Medical Facts & Cycling
"...when a man straddles a traditional narrow saddle, there is no blood flow to the penis." Dr. Irwin Goldstein
Male cyclists are the most susceptible to painful pressure on the perineal area. Current research studies from leading urologists documents that sitting on a conventional triangular shaped bicycle seat with just 11 percent of the rider's weight can compress the penile arteries enough to inflame the prostate and cause impotence.
Women cyclist also suffer vaginal irritation, chafing and even numbness when they are riding on a seat that causes most of their body weight to be concentrated in the crotch. Conventional saddles can cause nerve damage in women, as well as vaginal irritation, painful urination, and chafing. Wider bike seats distribute the weight away from the crotch and onto the outer sits bones.
Numbness is Your Body's Warning Sign
"The numbness indicates a 'pressure palsy' on the nerve that accompanies the artery to the penis," explains Irwin Goldstein, M.D., co-director of the Urology Research Laboratory at the Boston University School of Medicine.
"Half the penis is actually inside the body, and when a guy sits on one of these skinny bicycle seats, he's putting his entire body weight on the artery that supplies the penis," Goldstein says. "Skinny seats should be called 'straddles' to remind people who ride them what they are doing to that part of their body."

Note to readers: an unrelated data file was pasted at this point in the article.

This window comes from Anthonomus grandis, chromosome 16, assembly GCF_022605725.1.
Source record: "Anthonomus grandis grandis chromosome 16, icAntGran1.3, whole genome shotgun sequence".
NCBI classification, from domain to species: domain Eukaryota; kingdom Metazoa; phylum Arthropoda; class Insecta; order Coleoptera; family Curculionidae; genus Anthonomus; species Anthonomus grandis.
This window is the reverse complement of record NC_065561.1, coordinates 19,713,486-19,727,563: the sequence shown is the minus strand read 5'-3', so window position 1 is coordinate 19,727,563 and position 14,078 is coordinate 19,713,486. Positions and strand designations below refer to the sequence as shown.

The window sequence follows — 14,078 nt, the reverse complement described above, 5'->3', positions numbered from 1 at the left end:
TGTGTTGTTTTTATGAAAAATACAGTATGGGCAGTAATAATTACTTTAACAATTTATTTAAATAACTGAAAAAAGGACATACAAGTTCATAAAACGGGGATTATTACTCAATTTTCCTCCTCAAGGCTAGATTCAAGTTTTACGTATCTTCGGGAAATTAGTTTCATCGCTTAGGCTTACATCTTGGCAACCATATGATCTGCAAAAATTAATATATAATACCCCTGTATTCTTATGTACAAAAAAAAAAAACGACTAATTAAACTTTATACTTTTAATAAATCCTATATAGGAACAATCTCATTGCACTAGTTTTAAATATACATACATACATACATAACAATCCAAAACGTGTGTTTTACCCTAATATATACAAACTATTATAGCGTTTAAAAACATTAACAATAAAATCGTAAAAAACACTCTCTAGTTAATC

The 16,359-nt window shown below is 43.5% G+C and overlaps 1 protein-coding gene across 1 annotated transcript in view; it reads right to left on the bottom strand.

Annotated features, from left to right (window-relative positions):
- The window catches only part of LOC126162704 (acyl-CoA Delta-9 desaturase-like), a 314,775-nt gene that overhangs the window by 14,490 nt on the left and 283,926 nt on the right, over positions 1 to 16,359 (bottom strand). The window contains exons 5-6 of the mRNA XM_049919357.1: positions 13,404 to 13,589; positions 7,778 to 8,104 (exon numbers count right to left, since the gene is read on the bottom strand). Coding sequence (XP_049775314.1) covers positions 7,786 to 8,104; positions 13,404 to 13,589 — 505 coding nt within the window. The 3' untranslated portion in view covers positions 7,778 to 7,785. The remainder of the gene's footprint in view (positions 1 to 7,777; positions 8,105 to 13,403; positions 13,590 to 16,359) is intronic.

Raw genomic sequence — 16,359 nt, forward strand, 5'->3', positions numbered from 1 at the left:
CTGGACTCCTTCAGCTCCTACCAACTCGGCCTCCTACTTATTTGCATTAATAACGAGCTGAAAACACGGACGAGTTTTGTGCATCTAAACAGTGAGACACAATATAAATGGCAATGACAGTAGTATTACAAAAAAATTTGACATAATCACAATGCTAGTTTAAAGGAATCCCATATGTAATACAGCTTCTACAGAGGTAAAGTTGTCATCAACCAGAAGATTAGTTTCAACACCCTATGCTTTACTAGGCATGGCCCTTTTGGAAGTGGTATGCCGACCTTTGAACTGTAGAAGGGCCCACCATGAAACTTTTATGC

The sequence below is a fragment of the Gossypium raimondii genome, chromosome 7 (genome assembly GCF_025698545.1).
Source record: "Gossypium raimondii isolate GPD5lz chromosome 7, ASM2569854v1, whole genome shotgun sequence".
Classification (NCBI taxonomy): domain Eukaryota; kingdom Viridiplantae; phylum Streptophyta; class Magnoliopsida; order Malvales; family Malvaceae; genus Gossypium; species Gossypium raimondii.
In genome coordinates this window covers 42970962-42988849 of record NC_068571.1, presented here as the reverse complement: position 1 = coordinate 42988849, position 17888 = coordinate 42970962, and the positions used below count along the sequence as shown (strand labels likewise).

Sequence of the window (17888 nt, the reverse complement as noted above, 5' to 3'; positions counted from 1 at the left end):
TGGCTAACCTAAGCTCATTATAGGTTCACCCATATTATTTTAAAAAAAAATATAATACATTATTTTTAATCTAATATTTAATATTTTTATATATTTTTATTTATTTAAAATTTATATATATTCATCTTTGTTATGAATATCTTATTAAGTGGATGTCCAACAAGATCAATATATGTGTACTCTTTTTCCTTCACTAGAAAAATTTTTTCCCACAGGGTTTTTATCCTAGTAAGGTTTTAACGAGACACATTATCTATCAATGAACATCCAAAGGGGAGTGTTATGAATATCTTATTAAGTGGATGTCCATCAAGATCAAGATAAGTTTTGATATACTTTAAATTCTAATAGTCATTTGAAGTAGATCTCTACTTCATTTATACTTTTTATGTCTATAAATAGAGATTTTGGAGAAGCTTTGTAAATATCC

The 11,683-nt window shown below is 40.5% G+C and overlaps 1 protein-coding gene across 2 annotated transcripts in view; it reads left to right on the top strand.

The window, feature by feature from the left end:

In his practice, Ken Taylor, M.D., a sports-medicine specialist at Scripps Clinic in San Diego, has seen many riders gradually develop a telltale numbness. "The more they get it, the easier it is to get again," Taylor says, "and the longer it goes on, the more likely it is to cause bigger problems like erectile dysfunction in men or inability to have orgasms in women."
Recent Medical Findings
Goldstein's most recent studies have revealed that it takes just 11 percent of a man's weight to compress the penile arteries flat between the seat and the pubic bone. The arteries usually spring back to their regular shape, but Goldstein asserts that repeated compression may injure the arteries, leading to blockages that could result in erectile dysfunction. "We studied the prevalence of ED in runners vs. cyclists and found a four-fold increase in ED in the cyclists," he reports.